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History of MBCs Palm Collection
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There are various stories of why Colonel Robert Montgomery came to south Florida and started a palm collection. The most accepted story is that the Colonel was involved in a friendly competition of collecting conifers in Connecticut with his friend George Brett, owner of Macmillan Press. George, who was growing palms at his Coconut Grove estate, challenged the Colonel to come to south Florida and continue their friendly competition, but with palms and cycads. So, the Colonel accepted the challenge. He hoped to establish the largest and most complete collection of rare palms (and other tropical plants) in Florida.

Col. Robert Montgomery was a lover of plants, pictured here at his pinetum in Cos Cobb, Connecticut where he had over 700 species. At the urging of his friend George Brett, the Colonel expanded his interests to collecting palms and cycads at his palmetum in Florida.

Creation of the Coconut Grove Palmetum - 1932

With the help of Dr. David Fairchild, the Colonel traveled around Florida in the summer of 1932 buying large specimen palms from nurseries, growers, and private collectors. He bought specimens of every palm species known to be growing in Florida at that time, about 150 species in all. Tom Fennell, of the U.S. Department of Agriculture Plant Introduction Station at Chapman Field, was also very instrumental in the development of the palmetum. In 1932, the Colonel successfully transplanted about 700 specimen palms to the estate and named it the Coconut Grove Palmetum.

Dr. David Fairchild, a celebrated plant explorer, was  instrumental in helping Col. Robert Montgomery build his collection of palms.


The planting of the Palmetum began in 1932. On the right, with their showy crownshafts, are royal palms (Roystonea regia) that were planted along the main driveway. In the foreground is a young Hyphorbe vershaffeltii or spindle palm.

By the end of 1933, ten acres had been cleared and 237 species and varieties of palms -- totaling over 1,000 mature specimens -- had been planted in the Palmetum. Col. Montgomery spent a total of $80,000 on plants, grading, landscaping, and planting during those first two years. This paled in comparison to the $10,000 he spent for the property and the $22,000 he spent to build his house.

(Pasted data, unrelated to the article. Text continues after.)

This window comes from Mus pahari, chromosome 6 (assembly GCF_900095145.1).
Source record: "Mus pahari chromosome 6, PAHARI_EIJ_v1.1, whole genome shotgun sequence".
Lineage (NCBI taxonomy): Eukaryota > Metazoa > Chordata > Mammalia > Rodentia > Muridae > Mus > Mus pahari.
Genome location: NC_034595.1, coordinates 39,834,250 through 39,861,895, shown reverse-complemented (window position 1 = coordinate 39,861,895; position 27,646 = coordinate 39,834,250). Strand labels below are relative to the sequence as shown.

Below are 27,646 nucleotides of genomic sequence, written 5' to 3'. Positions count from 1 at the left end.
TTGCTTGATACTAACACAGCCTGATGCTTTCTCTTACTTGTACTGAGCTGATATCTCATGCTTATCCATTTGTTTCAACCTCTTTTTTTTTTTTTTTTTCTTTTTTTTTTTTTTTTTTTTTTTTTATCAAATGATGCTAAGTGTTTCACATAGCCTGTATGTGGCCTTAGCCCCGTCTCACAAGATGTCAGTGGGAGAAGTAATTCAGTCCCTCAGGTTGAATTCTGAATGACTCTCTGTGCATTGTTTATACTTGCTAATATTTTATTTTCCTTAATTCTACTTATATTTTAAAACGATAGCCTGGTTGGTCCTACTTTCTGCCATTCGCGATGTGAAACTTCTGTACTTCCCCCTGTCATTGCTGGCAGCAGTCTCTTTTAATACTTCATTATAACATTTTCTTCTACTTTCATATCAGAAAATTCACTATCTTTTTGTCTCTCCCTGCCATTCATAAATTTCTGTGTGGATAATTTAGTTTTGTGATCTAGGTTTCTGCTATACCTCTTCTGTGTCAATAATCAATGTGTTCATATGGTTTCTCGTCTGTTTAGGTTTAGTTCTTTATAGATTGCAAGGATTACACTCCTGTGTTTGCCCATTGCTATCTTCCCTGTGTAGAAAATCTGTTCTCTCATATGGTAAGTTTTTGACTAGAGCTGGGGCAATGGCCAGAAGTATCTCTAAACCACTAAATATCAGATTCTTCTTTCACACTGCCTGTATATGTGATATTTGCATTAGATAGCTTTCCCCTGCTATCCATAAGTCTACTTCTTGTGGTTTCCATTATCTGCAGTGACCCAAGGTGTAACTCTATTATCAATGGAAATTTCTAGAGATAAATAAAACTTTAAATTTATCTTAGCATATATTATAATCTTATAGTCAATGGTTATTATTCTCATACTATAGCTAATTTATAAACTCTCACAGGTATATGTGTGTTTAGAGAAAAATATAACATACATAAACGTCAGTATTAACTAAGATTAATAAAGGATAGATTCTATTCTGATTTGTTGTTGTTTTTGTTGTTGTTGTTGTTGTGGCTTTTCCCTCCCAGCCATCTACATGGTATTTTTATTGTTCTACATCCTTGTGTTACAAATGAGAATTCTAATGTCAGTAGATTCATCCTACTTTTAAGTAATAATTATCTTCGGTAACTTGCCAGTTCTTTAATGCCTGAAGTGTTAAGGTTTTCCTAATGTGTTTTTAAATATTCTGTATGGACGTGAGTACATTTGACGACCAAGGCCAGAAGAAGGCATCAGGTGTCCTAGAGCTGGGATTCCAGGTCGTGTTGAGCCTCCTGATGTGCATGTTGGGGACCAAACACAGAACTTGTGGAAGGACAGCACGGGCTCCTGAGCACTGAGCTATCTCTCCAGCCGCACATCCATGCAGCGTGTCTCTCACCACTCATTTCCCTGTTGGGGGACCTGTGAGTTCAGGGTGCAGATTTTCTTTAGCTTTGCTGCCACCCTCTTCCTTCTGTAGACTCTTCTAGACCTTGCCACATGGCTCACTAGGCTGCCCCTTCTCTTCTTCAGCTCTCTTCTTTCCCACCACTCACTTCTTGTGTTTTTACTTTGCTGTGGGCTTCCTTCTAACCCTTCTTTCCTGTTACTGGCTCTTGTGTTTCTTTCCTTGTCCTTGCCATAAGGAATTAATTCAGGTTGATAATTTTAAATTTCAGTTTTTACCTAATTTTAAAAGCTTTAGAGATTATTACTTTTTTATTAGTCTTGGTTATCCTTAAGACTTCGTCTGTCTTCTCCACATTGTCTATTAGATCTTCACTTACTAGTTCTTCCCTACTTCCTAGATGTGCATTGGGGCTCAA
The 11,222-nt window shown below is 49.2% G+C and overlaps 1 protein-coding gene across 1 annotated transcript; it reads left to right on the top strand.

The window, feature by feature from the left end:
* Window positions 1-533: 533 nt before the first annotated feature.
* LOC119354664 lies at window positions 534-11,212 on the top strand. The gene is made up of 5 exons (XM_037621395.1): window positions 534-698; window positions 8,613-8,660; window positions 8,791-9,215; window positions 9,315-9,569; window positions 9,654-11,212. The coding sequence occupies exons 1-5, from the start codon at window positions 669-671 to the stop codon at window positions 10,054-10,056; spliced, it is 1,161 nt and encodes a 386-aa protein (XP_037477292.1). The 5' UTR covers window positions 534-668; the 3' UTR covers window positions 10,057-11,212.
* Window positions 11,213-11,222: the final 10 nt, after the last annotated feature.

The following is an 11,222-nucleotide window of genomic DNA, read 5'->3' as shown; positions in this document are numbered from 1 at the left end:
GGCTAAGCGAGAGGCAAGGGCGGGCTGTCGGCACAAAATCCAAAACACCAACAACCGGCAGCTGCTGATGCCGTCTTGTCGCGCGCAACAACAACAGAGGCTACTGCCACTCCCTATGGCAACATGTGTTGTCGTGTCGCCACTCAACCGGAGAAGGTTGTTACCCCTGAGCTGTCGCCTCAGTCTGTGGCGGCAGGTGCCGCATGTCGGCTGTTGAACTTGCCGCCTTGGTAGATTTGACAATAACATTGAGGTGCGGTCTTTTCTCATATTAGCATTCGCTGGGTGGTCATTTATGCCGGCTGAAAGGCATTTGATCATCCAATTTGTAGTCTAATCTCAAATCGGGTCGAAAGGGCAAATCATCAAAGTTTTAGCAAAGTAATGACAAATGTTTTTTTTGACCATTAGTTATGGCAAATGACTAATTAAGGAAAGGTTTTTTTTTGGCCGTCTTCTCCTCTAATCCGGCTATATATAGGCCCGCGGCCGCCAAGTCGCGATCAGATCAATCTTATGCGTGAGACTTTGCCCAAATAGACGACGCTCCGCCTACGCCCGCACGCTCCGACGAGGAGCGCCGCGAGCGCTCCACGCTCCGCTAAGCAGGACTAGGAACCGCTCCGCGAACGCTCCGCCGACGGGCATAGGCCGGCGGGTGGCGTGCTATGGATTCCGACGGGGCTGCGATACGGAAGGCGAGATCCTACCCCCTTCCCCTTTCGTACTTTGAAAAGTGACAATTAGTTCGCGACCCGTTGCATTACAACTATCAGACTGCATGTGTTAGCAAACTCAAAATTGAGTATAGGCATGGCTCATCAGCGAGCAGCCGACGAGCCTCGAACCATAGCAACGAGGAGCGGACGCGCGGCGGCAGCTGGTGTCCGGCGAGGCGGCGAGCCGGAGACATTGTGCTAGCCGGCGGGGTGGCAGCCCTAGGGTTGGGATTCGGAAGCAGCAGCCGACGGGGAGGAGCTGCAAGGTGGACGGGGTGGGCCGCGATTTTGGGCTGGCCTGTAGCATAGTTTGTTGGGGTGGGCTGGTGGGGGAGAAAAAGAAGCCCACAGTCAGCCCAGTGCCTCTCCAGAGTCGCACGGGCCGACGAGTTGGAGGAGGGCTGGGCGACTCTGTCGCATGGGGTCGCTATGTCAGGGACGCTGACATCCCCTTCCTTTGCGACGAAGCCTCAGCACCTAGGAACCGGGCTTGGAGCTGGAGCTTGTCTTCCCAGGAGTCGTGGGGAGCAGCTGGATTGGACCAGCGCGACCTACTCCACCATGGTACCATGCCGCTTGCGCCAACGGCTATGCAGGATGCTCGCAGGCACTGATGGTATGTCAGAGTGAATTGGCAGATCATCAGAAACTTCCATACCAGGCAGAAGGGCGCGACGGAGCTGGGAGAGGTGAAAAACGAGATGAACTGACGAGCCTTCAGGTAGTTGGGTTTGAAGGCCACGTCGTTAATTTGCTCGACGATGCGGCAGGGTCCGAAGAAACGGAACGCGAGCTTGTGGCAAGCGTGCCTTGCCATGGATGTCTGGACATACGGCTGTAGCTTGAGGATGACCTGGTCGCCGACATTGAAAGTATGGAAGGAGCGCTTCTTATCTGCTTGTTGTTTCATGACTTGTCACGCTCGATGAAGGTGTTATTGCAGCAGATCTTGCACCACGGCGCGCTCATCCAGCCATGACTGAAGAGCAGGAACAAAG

Growth of the Coconut Grove Palmetum - 1933 to 1990

Through his friend Dr. David Fairchild, the Colonel made many contacts throughout the world from whom he received seed. The Colonel continued to work aggressively to cultivate even more contacts and thus obtained plants from practically every portion of the tropics, receiving over 900 lots of seed from over 200 foreign sources during one, two-year period. The palms grown from those seed represented approximately 155 species, bringing the total number of species of palms in the Palmetum to 306.

By 1939, in his book Fifty Years of Accounting, Montgomery reported having over 400 species of palms and cycads growing in the ground. In truth, by December 1939, the Colonel's inventory showed a total of 432 palm species, 50 cycad species, and 1,051 other species. In summary, Montgomery purchased plants and/or seeds from at least 64 nurseries and individuals, and acquired others from the USDA, numerous botanical gardens, universities, foreign sites, and expeditions worldwide to aggressively build one of the largest private palm collections in the United States.

By 1933, the Coconut Grove Palmetum had over 1000 mature palm specimens and by the early 1940s it had become one of the largest private collections of living palms in the U.S. This aerial was taken in 1932.

Robert Montgomery died in 1953 and in 1959, his wife, Nell Montgomery, created The Montgomery Foundation to support research on Montgomery's collections and to promote the Montgomery name in the field of tropical botany.


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